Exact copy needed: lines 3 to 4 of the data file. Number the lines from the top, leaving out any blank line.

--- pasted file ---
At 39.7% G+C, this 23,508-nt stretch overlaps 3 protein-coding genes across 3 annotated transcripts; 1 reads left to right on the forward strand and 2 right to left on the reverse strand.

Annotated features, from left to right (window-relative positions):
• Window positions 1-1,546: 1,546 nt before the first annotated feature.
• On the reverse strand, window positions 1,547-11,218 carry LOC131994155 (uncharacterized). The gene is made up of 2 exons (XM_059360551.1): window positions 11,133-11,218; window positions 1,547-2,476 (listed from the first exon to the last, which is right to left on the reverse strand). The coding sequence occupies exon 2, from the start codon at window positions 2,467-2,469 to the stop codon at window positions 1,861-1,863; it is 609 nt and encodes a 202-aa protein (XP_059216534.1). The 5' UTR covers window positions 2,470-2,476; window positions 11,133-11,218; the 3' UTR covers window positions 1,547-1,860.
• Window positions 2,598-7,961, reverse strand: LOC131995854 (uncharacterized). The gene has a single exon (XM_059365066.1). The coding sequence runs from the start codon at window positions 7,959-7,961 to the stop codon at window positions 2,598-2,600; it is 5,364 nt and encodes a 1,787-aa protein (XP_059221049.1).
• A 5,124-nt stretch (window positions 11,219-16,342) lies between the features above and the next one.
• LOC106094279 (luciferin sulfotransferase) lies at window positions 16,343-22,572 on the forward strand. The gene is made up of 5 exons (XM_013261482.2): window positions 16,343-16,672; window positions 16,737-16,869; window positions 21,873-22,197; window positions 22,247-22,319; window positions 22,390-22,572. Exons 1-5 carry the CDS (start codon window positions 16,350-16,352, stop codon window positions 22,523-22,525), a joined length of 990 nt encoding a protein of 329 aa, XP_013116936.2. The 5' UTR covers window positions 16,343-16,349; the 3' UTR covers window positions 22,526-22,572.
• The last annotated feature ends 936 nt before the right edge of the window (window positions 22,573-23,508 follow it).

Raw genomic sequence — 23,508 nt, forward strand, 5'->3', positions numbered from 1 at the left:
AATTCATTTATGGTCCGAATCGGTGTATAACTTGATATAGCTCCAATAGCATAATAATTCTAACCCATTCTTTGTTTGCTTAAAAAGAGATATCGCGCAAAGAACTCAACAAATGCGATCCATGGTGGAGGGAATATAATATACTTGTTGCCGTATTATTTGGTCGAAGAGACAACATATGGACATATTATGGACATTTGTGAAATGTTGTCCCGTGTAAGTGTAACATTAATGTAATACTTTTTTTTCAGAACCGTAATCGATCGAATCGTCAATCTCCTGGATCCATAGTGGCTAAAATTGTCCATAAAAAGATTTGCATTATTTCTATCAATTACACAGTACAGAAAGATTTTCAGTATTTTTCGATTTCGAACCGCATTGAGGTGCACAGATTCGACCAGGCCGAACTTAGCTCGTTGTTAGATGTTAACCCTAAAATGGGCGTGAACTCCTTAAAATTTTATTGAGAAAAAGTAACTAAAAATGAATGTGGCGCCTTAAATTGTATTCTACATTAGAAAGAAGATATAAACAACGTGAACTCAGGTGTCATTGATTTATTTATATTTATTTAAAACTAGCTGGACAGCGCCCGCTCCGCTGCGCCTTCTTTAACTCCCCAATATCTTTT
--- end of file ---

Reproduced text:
• Window positions 1-1,546: 1,546 nt before the first annotated feature.
• On the reverse strand, window positions 1,547-11,218 carry LOC131994155 (uncharacterized). The gene is made up of 2 exons (XM_059360551.1): window positions 11,133-11,218; window positions 1,547-2,476 (listed from the first exon to the last, which is right to left on the reverse strand). The coding sequence occupies exon 2, from the start codon at window positions 2,467-2,469 to the stop codon at window positions 1,861-1,863; it is 609 nt and encodes a 202-aa protein (XP_059216534.1). The 5' UTR covers window positions 2,470-2,476; window positions 11,133-11,218; the 3' UTR covers window positions 1,547-1,860.